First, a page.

sat 13/07/2024

Claire-Louise Bennett: Checkout 19 review - coming to life | reviews, news & interviews

Claire-Louise Bennett: Checkout 19 review - coming to life

Claire-Louise Bennett: Checkout 19 review - coming to life

A genre-bending novel about reading, living, writing and returning

Bennett's debut short story collection, Pond, was published in 2015.

Like any good writer, Claire-Louise Bennett loves lists. Lists are, after all, those moments when words, freed from grammar’s grip, can simply be themselves – do their own thing, show off, let loose.

It doesn’t take much for Bennett to let one unfurl. At one point, she scans with obvious, epicurean delight an array of “little bottles and jars and ramekins” on a set of imaginary kitchen shelves, “each holding their own delectable though not always readily detectable specimen, capers, for example, capers, cornichons, cockles, truffles, tamarind, nutmeg, goose fat, juniper berries, olives, oregano, lavender ... and beneath the shelf the shining pots and valiant colanders and glinting utensils.”

Bennett mentions these and elsewhere, more exotic items of food and clothing, not only for the joy of the sounds and shapes they make, but also for the little short, sharp pangs of desire they induce, the little fires they set off in some deep pocket of the brain. Another reason to love lists: because they illuminate a way of thinking. “No ideas but in things”, runs poet Williams Carlos Williams’ maxim; it's one which Bennett relays and displays in this book, which is filled to the brim with love and gratitude for the most illuminating things of all: books.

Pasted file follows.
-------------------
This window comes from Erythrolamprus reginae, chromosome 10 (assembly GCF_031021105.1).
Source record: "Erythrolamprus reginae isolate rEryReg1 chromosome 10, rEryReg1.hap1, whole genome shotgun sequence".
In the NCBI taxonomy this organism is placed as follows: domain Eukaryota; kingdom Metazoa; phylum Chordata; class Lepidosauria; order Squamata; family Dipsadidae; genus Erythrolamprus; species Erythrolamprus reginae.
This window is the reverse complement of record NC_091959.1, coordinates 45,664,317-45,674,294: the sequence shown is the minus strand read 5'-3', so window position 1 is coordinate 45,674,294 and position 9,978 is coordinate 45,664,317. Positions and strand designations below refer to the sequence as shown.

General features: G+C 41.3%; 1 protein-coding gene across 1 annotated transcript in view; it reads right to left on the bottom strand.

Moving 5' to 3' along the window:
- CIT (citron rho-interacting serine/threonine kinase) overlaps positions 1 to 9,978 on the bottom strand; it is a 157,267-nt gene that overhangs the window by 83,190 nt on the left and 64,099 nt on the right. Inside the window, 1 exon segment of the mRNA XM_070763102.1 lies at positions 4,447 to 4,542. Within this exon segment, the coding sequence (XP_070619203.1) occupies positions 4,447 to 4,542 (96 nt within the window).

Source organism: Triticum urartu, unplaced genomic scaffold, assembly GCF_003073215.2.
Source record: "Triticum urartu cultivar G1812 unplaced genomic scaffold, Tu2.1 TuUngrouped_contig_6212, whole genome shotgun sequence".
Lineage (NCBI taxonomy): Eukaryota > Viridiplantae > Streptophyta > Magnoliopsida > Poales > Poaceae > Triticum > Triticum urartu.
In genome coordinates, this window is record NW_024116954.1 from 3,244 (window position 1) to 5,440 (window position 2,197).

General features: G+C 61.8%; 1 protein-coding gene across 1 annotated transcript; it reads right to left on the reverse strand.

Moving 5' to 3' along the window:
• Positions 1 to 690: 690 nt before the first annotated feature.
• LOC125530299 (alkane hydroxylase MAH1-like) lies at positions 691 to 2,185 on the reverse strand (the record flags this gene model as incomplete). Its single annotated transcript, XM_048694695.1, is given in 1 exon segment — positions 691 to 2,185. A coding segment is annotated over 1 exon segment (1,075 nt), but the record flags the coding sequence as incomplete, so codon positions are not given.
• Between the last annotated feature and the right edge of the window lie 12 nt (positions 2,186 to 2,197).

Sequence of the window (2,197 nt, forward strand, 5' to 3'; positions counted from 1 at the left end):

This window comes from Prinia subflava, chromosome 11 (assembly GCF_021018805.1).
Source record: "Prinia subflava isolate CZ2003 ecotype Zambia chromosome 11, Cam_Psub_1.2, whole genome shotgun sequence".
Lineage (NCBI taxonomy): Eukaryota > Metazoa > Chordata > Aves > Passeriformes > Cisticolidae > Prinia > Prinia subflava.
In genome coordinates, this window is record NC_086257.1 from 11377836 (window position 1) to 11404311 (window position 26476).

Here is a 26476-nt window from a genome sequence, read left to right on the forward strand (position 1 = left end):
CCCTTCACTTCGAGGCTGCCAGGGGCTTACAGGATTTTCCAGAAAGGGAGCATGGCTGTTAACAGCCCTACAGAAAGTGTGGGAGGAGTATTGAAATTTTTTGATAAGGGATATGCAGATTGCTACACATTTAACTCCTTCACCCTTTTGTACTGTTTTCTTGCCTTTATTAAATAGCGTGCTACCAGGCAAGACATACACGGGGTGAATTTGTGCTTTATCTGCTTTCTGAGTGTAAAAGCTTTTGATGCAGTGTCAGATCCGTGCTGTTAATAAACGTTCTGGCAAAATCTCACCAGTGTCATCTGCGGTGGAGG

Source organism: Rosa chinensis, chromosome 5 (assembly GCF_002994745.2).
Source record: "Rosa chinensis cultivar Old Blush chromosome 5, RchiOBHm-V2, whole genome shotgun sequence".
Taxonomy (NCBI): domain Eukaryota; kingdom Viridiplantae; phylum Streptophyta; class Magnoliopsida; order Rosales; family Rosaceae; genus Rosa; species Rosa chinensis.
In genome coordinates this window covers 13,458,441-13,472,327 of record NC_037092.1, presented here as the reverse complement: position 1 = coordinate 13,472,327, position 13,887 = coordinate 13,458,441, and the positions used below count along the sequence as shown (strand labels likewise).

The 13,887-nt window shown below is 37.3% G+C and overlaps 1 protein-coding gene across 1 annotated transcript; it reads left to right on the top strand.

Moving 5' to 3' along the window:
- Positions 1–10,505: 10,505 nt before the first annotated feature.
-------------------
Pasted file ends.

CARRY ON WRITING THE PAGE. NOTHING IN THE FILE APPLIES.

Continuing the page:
Books, the reading of them and the burgeoning desire to write them, is the thread running through this eclectic,  engrossing and frequently funny coming-of-age – or, as Bennett would have it, coming-to-life – story, holding it all together like the wire lattice of a trolley.

Despite the book’s title, we don’t in fact spend much time at all at checkout 19 – the supermarket till our memoirist (who may or may not be identical to Bennett herself) works at while doing her A-Levels. But somehow, we stay there in its world of assorted goods, looping round the shop’s aisles like the eccentric Russian man who goes there and takes a particular interest in her, one day handing her a copy of Beyond Good and Evil (of all things!).

Much like her appetite for books, Checkout 19 is voracious and seemingly unstoppable. Charting the course of one woman’s academic, social, family and love life, the book not only steams through first-, second- and third-person narration, and differents registers and genres; episodes and scenes and ideas also keep coming back as slightly richer, fuller versions of themselves. The impression is that Bennett really could go on and on –  in the best way possible (though she stops herself at a modest 200 pages or so). At one point, we’re told literature students choose to “read in order to come to life”, but as Bennett knows and shows, that’s not the whole story. They read in order to come back to life – to have something to revisit, to unpack and repack.